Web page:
John the Bangster's House
John the Bangster’s House was a probable fortified house which was surrounded by a moat or ditch however nothing of it now remains.
Little seems to be known about the house or John. Around 1840 the last remains of the building were removed and the ditch filled in. It was apparently still possible to see a slight rise in the field in 1967 and in the same year the farmer from Fintalich farm drained the field but nothing of interest was found.
The house is said to have belonged to John the Bangster, a local robber who shot and killed a man named Murray with a bow and arrow following a feud. Murray’s cairn, the remains of which had been removed by the mid-19th century to build field walls, was supposed to have been constructed over Murray’s grave around 1.5km to the south near Murrayfield.
Beyond that there seems to be no other trace of John the Bangster. If it was a medieval moated site then it may have dated to the 12th or 13th centuries, however the house may not have been built by John and he may have occupied an old dwelling much later on. People in the local area were still using bows and arrows to settle scores certainly as late as the early 17th century.
The earliest map to show the area in any detail is Pont’s late 16th century map of Strathearn. Two buildings, possibly small towers, are marked in the vicinity of Muthill. To the north is one named Drumgaurak and to the east is one named Drumlakak. This latter name probably represents an old spelling of Drumlaken which was a short distance to the west of Muthill, leaving Drumgaurak unaccounted for.
In 1444 James II granted to Maurice de Drummond, son and heir of Malcolm de Drummond of Conchrag, and his wife, Mariote de Douglas, the lands of Acherich, Kelach, Dalchirla, Drummane, Conchrag, Tullichrawin, Dalquhone, Fintulich, Ladintibirt, Drumsarag, Drumgourag, Pethomochir, Shranore and le Knoke de Creiff. Many of these placenames are in the Muthill area.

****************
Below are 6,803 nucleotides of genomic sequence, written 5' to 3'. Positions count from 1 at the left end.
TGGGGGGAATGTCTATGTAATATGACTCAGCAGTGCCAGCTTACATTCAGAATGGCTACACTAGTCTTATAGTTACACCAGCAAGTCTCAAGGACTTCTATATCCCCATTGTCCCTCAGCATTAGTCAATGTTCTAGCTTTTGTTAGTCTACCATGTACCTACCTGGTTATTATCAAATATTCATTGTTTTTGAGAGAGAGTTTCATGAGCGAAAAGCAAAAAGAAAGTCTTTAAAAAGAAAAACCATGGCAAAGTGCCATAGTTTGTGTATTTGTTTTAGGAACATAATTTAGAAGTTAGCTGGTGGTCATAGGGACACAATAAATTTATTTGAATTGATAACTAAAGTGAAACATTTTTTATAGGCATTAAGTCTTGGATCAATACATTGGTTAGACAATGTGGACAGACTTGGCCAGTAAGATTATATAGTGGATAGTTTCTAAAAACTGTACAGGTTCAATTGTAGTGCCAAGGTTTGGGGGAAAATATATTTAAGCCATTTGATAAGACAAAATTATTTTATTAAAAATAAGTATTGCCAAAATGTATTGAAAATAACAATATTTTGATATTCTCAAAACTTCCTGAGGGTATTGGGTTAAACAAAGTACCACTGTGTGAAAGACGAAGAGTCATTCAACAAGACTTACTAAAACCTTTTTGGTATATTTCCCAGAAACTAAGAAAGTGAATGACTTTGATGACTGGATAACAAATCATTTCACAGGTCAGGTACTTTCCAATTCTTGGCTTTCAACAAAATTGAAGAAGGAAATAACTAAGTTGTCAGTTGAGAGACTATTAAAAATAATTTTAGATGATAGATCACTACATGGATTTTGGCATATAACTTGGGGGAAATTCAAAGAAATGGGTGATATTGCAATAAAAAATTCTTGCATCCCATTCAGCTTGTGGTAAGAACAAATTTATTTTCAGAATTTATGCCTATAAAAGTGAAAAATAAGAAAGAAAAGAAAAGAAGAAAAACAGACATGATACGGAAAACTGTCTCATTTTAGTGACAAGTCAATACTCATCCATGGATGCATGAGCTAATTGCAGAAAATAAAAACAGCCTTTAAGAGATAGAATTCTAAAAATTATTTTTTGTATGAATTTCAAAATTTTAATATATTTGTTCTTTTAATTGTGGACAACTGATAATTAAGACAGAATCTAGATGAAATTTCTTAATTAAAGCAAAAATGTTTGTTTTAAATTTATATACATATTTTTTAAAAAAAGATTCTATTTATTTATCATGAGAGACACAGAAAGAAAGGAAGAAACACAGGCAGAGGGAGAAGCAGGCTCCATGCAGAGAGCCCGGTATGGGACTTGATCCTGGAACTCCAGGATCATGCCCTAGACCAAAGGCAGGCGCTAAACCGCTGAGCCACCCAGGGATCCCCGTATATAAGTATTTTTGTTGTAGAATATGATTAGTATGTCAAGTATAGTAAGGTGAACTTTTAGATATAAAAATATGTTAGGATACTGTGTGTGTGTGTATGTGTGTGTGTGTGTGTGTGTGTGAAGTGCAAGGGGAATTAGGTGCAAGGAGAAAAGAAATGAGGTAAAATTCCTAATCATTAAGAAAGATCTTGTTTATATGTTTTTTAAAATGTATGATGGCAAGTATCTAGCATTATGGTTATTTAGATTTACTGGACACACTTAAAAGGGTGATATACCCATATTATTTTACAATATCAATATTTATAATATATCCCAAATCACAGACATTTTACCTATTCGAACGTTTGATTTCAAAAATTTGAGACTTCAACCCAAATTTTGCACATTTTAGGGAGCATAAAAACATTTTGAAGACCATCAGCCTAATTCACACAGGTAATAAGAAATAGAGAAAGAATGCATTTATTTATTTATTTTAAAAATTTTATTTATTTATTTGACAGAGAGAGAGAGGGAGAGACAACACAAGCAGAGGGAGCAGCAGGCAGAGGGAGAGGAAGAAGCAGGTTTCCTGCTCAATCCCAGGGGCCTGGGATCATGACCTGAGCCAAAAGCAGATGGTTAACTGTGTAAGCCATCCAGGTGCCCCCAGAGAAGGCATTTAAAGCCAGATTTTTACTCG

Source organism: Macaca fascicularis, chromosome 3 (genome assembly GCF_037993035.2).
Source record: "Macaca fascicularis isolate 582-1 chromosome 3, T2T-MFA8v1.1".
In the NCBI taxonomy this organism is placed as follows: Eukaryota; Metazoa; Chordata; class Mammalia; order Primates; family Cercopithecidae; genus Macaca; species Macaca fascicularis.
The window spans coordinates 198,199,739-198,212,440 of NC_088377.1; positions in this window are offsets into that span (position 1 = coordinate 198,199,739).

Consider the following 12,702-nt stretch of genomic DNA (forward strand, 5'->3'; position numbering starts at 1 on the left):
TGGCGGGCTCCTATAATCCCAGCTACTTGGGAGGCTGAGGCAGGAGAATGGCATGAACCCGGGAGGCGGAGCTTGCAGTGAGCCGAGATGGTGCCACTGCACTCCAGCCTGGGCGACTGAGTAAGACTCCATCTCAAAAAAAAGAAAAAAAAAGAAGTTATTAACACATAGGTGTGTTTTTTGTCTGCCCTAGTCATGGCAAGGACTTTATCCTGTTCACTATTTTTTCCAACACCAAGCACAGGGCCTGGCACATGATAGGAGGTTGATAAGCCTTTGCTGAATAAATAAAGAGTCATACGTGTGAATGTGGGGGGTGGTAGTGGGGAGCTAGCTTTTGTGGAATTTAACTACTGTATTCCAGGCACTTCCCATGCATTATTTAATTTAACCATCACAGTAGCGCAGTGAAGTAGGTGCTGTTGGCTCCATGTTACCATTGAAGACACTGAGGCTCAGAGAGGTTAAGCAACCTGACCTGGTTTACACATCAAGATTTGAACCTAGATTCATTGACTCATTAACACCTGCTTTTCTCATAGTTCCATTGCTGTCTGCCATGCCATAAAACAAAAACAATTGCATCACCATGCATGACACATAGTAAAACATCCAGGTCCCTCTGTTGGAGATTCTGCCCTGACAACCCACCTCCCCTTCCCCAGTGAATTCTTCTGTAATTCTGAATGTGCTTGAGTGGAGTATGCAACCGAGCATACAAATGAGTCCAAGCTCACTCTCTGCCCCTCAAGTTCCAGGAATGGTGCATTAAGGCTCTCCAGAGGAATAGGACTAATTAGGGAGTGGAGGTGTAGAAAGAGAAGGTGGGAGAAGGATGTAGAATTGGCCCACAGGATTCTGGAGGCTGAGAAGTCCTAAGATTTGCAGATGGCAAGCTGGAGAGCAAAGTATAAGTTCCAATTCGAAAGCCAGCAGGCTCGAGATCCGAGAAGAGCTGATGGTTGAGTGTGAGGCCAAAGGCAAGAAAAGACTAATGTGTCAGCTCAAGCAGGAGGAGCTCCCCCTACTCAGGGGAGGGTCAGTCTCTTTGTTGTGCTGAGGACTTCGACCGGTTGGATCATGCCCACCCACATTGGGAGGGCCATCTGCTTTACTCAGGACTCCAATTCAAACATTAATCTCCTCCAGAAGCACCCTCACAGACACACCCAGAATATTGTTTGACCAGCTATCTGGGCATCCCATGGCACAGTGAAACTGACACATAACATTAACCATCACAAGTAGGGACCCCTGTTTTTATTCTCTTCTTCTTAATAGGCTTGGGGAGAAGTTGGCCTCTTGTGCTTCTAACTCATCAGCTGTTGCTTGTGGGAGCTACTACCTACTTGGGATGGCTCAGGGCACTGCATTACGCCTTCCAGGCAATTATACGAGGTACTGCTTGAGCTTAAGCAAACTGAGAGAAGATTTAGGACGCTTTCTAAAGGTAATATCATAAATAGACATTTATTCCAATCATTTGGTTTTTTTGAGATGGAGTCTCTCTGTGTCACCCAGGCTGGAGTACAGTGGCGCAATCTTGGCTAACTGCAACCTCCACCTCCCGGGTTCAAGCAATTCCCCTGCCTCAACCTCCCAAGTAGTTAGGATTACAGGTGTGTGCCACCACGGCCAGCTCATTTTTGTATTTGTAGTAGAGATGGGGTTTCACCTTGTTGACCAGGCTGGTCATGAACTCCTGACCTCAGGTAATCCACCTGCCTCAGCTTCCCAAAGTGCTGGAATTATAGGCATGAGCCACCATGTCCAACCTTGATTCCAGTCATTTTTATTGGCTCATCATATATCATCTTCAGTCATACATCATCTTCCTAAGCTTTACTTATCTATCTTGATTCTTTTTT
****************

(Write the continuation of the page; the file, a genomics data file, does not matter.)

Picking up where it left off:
The Drummonds were still styling themselves as “of Concraig” into the 16th century however in 1604 James Sandilands, 2nd Lord Torphichen, sold to Sir James Chisholm of Cromlix the temple lands of Concraig comprising of the lands of Lintibbert, Fintallich, Drumgowrok, Drumsauchie, Tempilhill and Concraig. This may suggest that the lands had been owned historically by the Knights Templar or Knights Hospitallers of the Order of Saint John.
In 1620 James VI granted to John Drummond, 2nd Earl of Perth, these same lands which James Chisholm of Dundurn had resigned. Although the placename Drumgaurak seems to have disappeared it was still extant in the late 17th century as a John Morison was resident in Drumgorake when he died in 1686. Unfortunately nothing is shown in the relevant area on Adair’s late 17th century maps.
Although not marked on Pont’s map as such it may be that the moated site was a progenitor of the lands of Fintalich. In the 14th century Sir Robert Erskine of Erskine, Lord High Chamberlain from 1350, gave various possessions including the lands of Fintalloch in Strathearn to Cambuskenneth Abbey “for the health of himself and Christian Keith, his wife”.
As with Drumgaurak the lands of Fintalich were granted to Maurice de Drummond in 1444, were sold by the 2nd Lord Torphichen to Sir James Chisholm of Cromlix in 1604 and were granted to the 2nd Earl of Perth in 1620. Around 1660 John Drummond of Fintullich married Elizabeth Graham, daughter of John Graham of Garvock and his wife, Agnes, daughter of George Drummond of Balloch. A substantial house is shown at Fintalich on Stobie’s late 18th century map.
Whether or not John the Bangster’s House was once named Drumgaurak or Fintalich is not clear. John’s story was recorded in Volume 62 of the Ordnance Survey’s Name Book for Perthshire in 1860 and the site of the house seems to have been marked for the first time on the Ordnance Survey’s 25 inch maps of 1865. Today the site lies within a field just to the north-east of Muthill.
Alternative names for John the Bangster's House
Drumgaurak; Drumgorack; Drumgorake; Drumgourag; Drumgowrok; Drumgurock; Drumgurrock; Fantullich; Fentalich; Fintalich; Fintallich; Fintalloch; Fintalloche; Fintdlich; Finteleych; Fintillich; Fintilloch; Fintolich; Fintulie; Fintulich; Fintullich; Fintullicks; Fyntolich; Muir Of Lintibert